The TLC show "Extreme Couponing" started a craze, but it also made many wonder, is it worth the time? The time it takes to scour newspapers and websites for coupons and stores that sometimes match the deals. The time it takes to actually clip or print. The time it takes to do this more intensive shopping.
According to this Technorati blogger's math, it is. Jenny Richards figures out that for a typical shopping trip for food items, which include those that don't have coupons or store sales, couponing can save between 30 and 50 percent. For trips purchasing paper products, cleaning supplies, beauty items and other related non-food products, coupon savings can reach up to 70 to 90 percent.
Richards assumes that the average shopping trip costs about $200 and "for the sake of reality" picks $80 as the savings she's going to use to calculate if it's worth your time or not. She estimates it will take one hour to clip coupons from your Sunday paper and one to two hours for shopping trip planning (she suggests these sites for savings matchups AFullCup.com, Hot Coupon World, Slick Deals and We Use Coupons). That's three hours total making your savings worth about $26.60 per hour.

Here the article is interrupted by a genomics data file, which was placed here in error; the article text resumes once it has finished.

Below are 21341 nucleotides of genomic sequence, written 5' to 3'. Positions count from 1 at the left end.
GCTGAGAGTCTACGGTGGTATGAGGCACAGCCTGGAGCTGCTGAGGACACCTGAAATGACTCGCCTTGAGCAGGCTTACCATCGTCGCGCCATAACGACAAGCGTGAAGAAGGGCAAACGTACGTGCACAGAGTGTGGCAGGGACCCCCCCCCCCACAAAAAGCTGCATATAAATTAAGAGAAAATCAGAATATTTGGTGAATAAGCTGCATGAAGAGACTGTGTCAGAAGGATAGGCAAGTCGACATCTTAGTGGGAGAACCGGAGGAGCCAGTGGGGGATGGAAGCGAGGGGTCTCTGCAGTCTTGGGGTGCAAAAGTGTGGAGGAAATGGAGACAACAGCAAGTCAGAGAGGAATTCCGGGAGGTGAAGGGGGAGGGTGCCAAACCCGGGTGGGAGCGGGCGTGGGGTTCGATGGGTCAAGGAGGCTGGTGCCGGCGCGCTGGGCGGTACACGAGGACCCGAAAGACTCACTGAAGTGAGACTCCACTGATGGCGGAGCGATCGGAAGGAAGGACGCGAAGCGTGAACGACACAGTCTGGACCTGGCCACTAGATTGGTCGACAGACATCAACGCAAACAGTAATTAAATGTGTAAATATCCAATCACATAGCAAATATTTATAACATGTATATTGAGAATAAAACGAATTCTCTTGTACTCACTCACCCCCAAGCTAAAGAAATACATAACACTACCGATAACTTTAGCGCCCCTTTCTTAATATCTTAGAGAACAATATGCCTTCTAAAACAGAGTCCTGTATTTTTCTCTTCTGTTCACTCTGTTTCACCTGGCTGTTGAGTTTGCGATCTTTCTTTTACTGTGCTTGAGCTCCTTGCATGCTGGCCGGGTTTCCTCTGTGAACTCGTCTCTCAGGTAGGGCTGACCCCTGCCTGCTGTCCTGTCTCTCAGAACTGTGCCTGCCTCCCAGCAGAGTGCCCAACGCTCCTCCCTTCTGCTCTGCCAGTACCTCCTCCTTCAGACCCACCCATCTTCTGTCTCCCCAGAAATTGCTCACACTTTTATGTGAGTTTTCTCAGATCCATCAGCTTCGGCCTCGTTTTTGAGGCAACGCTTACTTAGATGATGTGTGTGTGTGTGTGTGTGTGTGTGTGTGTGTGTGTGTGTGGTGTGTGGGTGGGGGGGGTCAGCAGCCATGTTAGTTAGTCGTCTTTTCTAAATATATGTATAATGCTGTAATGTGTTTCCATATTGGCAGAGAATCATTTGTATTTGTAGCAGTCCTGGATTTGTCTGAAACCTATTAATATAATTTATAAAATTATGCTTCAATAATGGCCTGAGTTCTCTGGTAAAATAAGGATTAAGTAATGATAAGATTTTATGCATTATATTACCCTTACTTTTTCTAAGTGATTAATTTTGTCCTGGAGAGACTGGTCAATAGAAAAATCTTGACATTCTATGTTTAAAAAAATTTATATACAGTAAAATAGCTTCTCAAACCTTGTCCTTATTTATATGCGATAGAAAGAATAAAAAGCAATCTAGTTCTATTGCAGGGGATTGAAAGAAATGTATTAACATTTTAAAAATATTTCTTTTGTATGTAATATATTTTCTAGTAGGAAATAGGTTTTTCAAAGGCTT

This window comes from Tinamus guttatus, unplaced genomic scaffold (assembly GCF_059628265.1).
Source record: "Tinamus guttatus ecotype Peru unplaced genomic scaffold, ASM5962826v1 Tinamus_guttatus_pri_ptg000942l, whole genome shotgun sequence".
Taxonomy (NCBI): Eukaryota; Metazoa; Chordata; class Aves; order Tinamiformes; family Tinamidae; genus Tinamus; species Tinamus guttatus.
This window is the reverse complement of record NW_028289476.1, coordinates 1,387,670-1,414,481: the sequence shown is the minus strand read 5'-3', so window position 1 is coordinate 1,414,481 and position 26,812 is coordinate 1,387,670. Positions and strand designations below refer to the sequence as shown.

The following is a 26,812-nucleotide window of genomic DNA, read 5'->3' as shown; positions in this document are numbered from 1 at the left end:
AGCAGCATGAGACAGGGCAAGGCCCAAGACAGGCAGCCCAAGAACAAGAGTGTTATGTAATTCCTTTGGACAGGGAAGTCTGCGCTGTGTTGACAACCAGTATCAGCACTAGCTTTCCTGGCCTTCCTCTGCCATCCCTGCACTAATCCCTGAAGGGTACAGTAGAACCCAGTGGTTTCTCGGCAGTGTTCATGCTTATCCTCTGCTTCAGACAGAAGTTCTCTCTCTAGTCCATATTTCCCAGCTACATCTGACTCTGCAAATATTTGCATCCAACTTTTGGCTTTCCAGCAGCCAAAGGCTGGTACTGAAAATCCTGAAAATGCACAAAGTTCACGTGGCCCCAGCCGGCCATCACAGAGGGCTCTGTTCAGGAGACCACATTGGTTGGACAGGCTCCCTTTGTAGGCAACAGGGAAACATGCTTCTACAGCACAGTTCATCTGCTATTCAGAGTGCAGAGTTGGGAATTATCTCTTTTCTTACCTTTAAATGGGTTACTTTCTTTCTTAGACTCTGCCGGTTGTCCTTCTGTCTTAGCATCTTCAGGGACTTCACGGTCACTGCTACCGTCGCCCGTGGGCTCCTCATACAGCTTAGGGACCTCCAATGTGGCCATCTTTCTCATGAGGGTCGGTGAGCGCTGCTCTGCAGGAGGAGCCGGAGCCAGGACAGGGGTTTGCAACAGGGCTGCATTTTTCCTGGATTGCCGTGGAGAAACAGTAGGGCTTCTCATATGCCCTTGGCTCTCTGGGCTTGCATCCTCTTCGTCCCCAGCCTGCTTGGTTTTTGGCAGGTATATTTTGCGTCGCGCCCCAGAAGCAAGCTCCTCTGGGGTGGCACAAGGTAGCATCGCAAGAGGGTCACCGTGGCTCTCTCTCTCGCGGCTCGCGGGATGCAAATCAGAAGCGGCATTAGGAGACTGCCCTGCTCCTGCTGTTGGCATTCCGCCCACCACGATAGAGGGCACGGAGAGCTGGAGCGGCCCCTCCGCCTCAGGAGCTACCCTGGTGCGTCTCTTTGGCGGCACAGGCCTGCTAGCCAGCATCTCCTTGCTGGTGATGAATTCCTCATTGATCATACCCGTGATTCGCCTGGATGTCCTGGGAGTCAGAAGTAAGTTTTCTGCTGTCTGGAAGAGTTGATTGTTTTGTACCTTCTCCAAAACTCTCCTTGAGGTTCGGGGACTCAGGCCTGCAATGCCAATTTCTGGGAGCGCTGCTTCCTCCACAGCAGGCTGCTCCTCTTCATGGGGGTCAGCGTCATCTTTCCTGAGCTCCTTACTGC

But she notes, there is a balance. If you go extreme, it will take even more time and your savings will go down per hour.
While shoppers are happy with their savings, the craze has been causing some grocery stores and their employees to go crazy. Earlier this year, The Tampa Tribune reported stores like Target and Walmart revising their coupling policy to prevent shoppers from cleaning off their shelves of merchandise. The Rockford Register, an Illinois newspaper, also reports stores tightening their policies.
The trend has other countries interested as well. This article in the Yuma Sun describes how a French news station creating a program about about the "couponing phenomenon in America."
If you haven't seen how extreme the coupling can get, take at look at this TLC clip: